Studies have revealed that we carry the habits of the 3 or 4 people we hang around with the most. Over time we dress like they do, speak like they do and even have our core beliefs altered to fit in with your closest friends and allies. This is great if we hang around with people that are going to give us the growth mindset, to achieve what it is we’ve set out to achieve. I’m not saying you should ditch all of your friends. But separating yourself from them for a bit and finding new, more inspiring people can help you.
Think; where do they hang around? Are their any clubs or cafés that they might frequent? Where would the kind of person you’re looking for be? It’s worth some serious thought. And the best bit is, when you find them they love sharing with you ideas and success stories. These people love to help and the really successful will fee real joy as you grow and succeed.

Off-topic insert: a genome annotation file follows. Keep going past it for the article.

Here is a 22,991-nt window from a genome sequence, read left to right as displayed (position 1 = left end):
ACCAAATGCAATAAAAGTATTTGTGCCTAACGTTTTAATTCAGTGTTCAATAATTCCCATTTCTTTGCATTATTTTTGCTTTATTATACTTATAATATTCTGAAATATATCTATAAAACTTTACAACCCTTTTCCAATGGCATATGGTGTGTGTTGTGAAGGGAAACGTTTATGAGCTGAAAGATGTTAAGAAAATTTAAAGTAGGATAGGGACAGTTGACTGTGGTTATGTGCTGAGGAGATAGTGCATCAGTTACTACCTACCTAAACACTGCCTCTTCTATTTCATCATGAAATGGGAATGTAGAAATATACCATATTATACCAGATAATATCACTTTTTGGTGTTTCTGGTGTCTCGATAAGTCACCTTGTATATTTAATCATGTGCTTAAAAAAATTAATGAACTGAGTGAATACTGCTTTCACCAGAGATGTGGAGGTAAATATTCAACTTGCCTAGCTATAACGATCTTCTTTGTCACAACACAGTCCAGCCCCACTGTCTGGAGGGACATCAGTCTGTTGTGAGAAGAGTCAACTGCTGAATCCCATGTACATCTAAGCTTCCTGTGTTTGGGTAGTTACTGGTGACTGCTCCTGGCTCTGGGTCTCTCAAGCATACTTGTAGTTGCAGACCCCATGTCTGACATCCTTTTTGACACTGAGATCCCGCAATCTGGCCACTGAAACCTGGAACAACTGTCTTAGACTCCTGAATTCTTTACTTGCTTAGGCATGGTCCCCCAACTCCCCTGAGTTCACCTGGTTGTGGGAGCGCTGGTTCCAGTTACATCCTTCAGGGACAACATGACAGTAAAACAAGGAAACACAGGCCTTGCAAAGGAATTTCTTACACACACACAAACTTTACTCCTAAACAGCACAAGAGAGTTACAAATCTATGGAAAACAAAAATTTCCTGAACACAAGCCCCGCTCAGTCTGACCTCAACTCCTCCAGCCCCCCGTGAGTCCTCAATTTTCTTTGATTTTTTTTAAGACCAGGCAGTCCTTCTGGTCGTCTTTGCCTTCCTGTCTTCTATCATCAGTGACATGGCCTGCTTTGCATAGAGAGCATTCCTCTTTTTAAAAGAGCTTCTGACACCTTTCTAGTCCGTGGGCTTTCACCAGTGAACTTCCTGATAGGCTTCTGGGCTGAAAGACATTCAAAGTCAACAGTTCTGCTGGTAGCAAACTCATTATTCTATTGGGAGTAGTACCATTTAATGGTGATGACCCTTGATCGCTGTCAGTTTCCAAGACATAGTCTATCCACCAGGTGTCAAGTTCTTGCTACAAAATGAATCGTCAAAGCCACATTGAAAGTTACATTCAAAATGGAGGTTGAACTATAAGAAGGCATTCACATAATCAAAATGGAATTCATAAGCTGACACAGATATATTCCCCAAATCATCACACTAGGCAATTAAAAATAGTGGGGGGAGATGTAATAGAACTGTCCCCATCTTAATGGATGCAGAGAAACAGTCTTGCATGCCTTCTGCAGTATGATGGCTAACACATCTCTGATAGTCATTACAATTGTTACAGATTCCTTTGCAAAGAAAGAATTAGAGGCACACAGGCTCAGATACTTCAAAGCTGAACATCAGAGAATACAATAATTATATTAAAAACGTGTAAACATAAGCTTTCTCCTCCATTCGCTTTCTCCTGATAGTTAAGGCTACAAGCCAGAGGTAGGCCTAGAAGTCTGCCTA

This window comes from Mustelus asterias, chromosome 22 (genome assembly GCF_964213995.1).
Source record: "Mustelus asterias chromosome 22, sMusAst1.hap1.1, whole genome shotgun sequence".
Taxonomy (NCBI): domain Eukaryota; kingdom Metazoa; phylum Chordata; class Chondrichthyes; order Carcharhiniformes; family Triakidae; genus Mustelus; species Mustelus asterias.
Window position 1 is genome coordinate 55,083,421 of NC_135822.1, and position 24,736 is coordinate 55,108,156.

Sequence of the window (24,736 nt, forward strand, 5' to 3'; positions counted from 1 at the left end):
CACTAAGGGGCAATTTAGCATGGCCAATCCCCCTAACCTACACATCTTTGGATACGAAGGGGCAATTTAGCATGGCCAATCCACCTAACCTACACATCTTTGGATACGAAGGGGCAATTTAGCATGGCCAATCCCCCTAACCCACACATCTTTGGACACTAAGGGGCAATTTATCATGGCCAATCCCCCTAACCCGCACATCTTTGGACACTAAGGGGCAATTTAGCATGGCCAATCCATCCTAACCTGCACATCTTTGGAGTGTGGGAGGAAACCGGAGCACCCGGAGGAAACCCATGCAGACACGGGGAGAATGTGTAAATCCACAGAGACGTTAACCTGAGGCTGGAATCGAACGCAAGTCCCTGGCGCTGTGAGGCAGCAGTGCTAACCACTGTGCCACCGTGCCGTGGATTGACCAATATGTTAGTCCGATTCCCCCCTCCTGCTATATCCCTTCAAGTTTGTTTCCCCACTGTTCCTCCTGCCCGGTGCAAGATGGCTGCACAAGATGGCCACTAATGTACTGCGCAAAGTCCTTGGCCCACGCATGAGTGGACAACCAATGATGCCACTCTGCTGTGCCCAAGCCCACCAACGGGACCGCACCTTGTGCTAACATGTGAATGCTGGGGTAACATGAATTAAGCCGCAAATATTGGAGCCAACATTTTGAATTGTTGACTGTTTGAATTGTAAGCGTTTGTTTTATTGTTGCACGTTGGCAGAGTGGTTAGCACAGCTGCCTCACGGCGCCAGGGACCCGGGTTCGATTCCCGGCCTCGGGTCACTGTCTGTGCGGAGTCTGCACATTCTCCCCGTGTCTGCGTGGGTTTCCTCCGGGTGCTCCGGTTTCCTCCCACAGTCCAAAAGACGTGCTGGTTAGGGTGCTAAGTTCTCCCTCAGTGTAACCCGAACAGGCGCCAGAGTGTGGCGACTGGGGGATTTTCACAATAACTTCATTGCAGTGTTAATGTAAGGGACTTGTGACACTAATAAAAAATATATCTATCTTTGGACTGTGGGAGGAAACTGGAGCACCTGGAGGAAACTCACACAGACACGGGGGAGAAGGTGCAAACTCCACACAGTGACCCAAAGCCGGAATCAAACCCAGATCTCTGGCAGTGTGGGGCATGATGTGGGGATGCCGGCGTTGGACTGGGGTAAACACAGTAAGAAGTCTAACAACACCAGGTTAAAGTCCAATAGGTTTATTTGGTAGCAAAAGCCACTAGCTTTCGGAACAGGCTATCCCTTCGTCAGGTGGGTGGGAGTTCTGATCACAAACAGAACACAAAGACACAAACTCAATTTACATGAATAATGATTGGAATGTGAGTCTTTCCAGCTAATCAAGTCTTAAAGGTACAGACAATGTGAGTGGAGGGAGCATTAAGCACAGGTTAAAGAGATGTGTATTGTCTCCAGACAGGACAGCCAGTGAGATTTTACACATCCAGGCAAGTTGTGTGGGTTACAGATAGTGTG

If one-to-one coaching is out of your reach you might consider group coaching. There is a fee usually but it is normally a lot less expensive than one-to-one. Plus you have the benefit of the collective experience of the group. Group coaching is one my favourite ways to learn, each and every time I’ve had a problem, set a bit goal or gone with a question someone in the group has done it before and can help out. And you know what, they’re happy to do it. Because you offer the same in return over the months that you work together.
Evaluating the Benefits
Working with a coach is not for everyone. There are a number of alternatives in place to help you succeed in whatever it is your aiming for. Having said that working with a business coach can accelerate you to success, getting you to your goals infinitely faster and in the long run save you tens of thousands of pounds.
Further reading: Jim Rohn: The Keys to Success. Darren Hardy: The Compound Effect. Nigel Botterill: Botty Rules